Producers – Josh Goldbloom, Kurtis David Harder & Brad Miska, Music – The Lord, Visual Effects – Justin Martinez. Production Company – Cine Pocalypse Productions/Bloody Disgusting/Hangar 18 Media..
Director/Screenplay – Jennifer Reeder, Photography – Andrew Apelle, Special Effects – Nexus Canada SPFX (Supervisor – James Sled), Production Design – Justin Rue.
Kimmy Choi (Petro), Nicolette Pearse (Nash), Thomas Mitchell (Sprayberry), Dru Viergever (Slater), Rodrigo Fernandez-Stoll (Spivey), Dax Ravina (Oursler), Kevin P. Grabel (Cameraman Gary), William Jordan (Tom Tucker)
Director/Screenplay – Chloe Okuno, Photography – Jared Raab, Special Effects – J.M.S. Special Effects Ltd (Supervisor – Jeff Shochko), Makeup Effects – Karlee Morse, Creature Design – Magee FX Inc. (Creator – Patrick Magee), Production Design – Peter Mihaichuk.
Anna Hopkins (Holly Marciano), Christian Potenza (Camerman Jeff), Brian Paul (Pastor), Tim Campbell (TV Anchor Mark)
The Veggie Masher
Director – Steven Kostanski, Photography/Music – Pierce Derks.
Connor Sweeney (Himself)
The Empty Wake
Director/Screenplay – Simon Barrett, Photography – Andrew Apelle, Special Effects/Animatronics – Gaslight Studio Inc (Designer – Chris Bridges), Special Effects Supervisor – Michael Hamilton, Production Design – Zosia McKenzie.
Kyal Legend (Haley), Devin Chin-Cheong (Andrew Edwards), Daniel Matmor (Gustav), Andrew Kenneth Wilson (Ronald), David Reale (Tim)
Director/Screenplay – Timo Tjahjanto, Producer – William Chandra, Photography – Patrick Tashadian, Visual Effects – Astronaut VFX (Supervisor – Deo Mareza), Special Effects Supervisor – Suhanto, Makeup Effects – Ernaka Puspita.
Budi Ross (Dr James Suhandra), Shahabi Sakri (Male Subject), Daniel Ekaputra (Male Subject Alpha), Donny Alamsyah (Captain Hassan), Bio One (Jono)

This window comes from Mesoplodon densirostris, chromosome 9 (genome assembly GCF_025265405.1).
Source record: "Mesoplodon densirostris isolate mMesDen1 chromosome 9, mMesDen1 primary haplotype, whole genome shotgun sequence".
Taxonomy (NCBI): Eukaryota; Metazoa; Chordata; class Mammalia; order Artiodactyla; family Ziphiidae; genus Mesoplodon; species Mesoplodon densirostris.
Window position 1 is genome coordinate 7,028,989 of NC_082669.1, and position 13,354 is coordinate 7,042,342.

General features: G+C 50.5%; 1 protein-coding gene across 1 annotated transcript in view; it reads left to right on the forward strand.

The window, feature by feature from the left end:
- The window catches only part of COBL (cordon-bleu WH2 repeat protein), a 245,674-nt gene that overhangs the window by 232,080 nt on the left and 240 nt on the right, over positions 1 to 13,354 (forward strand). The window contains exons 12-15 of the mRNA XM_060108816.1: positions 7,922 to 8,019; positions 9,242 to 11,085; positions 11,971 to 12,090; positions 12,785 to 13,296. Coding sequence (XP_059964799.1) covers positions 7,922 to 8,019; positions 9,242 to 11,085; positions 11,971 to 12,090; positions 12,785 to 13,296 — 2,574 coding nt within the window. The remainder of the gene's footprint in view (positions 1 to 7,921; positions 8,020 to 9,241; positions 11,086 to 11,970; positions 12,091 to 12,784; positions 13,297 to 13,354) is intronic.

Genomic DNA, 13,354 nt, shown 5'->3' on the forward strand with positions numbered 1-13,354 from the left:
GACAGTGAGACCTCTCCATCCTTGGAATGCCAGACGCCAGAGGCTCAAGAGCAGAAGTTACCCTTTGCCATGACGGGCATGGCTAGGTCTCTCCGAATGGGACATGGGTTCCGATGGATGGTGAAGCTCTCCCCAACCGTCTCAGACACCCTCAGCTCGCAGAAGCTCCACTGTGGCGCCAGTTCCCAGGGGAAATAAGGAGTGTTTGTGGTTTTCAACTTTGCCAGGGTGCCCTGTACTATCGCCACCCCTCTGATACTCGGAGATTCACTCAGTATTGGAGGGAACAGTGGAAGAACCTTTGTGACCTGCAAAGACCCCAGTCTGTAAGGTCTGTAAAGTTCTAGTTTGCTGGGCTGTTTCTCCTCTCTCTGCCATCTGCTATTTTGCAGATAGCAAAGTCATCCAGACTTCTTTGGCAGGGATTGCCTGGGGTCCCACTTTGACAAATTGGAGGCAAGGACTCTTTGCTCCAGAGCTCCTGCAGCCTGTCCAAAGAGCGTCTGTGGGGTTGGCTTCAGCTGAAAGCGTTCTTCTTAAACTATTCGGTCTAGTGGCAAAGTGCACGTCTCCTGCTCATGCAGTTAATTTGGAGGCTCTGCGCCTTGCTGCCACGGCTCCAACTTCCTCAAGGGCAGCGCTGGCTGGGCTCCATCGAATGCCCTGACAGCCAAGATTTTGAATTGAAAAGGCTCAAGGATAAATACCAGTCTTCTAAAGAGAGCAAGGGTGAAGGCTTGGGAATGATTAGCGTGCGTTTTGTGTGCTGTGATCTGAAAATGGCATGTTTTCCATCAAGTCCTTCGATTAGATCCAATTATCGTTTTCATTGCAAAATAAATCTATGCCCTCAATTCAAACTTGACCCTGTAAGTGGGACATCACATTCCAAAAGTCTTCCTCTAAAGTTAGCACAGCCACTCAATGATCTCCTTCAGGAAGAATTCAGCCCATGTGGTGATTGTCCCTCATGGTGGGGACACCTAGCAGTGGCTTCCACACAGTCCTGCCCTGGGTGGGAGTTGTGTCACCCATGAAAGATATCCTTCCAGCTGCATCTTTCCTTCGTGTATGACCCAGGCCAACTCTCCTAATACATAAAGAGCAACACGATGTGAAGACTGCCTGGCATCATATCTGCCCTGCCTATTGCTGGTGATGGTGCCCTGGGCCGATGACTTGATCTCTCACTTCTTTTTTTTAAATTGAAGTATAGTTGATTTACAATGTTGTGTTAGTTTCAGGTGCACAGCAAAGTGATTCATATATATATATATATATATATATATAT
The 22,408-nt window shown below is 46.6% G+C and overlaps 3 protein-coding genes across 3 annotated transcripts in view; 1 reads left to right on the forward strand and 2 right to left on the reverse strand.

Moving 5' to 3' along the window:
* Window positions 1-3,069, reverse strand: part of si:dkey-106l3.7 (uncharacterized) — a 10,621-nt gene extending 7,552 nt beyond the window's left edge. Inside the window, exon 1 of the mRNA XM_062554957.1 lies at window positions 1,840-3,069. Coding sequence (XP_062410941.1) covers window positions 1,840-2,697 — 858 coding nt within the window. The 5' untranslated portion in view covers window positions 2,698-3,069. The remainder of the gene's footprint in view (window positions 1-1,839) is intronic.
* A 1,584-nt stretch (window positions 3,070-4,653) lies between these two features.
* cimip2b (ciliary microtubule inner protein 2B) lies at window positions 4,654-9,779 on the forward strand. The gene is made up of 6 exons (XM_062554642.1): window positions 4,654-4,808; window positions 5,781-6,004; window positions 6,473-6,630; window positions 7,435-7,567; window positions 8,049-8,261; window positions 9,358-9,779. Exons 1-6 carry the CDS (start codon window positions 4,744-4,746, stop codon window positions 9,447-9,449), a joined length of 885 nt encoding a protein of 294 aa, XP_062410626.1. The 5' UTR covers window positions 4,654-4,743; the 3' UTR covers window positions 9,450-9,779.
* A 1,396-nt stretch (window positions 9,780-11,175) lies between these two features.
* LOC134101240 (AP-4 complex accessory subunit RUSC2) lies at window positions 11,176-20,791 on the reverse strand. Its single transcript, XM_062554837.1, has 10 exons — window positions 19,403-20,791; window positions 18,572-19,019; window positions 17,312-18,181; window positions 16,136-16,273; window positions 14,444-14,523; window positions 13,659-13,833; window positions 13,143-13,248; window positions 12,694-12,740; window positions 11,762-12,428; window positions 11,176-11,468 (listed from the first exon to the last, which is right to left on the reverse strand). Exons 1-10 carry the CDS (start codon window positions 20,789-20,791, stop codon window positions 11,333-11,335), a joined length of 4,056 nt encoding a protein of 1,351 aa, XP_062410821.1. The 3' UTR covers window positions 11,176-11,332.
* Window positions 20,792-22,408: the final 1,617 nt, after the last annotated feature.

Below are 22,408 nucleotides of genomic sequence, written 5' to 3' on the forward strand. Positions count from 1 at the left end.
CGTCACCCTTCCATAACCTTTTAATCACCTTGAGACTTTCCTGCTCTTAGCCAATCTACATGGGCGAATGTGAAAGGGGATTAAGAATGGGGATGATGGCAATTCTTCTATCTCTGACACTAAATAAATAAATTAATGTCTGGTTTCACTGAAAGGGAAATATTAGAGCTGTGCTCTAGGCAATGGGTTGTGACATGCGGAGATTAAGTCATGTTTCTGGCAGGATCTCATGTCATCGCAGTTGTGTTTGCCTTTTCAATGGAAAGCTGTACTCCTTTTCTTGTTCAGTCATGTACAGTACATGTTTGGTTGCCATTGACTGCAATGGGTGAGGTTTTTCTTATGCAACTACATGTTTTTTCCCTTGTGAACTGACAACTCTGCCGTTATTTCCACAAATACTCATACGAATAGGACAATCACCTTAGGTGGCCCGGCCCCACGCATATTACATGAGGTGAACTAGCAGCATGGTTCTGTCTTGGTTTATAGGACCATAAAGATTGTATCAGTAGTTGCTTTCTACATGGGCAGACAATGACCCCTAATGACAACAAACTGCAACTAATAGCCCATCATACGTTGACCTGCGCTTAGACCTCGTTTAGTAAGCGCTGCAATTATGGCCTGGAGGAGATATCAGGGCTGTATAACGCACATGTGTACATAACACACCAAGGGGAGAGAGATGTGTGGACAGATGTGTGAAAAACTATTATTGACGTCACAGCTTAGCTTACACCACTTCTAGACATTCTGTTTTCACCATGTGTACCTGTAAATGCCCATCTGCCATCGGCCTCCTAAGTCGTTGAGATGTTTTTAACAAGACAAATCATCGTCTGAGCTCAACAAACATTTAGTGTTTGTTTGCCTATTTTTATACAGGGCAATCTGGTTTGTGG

Director/Screenplay – Ryan Prows, Photography – Benjamin Kitchens, Special Effects – Nexus Canada SPFX (Supervisor – James Sled), Creature Design – Magee FX Inc. (Creator – Patrick Magee), Production Design – Joshua Turpin.
Christian Lloyd (Greg), Thomas Mitchell Barnett (Cameraman Bob), Cameron Knetelman (Chuck), Steven McCarthy (Jimmy), Brendan McMurthy-Howlett (Prisoner), Slavic Rogozine (Steve), Daniel Williston (Wayne), Dru Viergever (Slater)
Holy Hell:- An armed SWAT team break into a facility, discovering members of a cult who have gouged their eyes out. Storm Drain:- TV news reporter Holly Marciano and her cameraman enter the sewers in search of reports about a ratman – only to discover something in the depths. The Empty Wake:- Haley, an employee at the Jensen Funeral Home, is asked to stay overnight in the chapel while the wake for Andrew Edwards is observed and videotaped. As she settles in on her own, strange things start to happen. The Subject:- In Bangkok, Dr James Suhandra attempts to bring to life a male and a female that he has transformed into biomechanical creations. Just then, armed security forces burst into the laboratory to arrest Suhandra for his theft of corpses. Terror:- A militia group plan to conduct an attack on a government building in Detroit. Their secret weapon is something taken from a prisoner that explodes when it comes into contact with sunlight.
The V/H/S films were one of the more popular among the spate of multi-director Anthology Films that came out in the 2010s. These consisted of V/H/S (2012), V/H/S/2 (2013) and the standout of the bunch V/H/S Viral (2014) where all of the episodes were made in the Found Footage format. The films included offerings from Adam Wingard (who also executive produced the series); Eduardo Sanchez, co-director of The Blair Witch Project (1999); Gareth Evans, director of The Raid films; and other luminaries such as Nacho Vigalondo and Justin Benson/Aaron Moorehead. While all of the other films were made for theatrical and dvd release, V/H/S/94 was released to the Shudder streaming network.
The first segment (in terms of chronological appearance) is Holy Hell, which acts as wraparound for the rest of the show where the scenes of the SWAT team making their way through the warehouse complex are interspersed between the other episodes. This comes from Jennifer Reeder who had previously made Signature Move (2017) and Knives and Skin (2019), both non-genre films. The episode comes with the intriguing lead-in where the armed SWAT team raid a warehouse and find cultists with their eyes gouged out and videos playing on tvs. The frustration of the episode is that it never particularly explains anything or goes anywhere before an ending that fragments into incoherence – something to do with two of the SWAT team women deciding to make a snuff movie using the imprisoned leader of the group.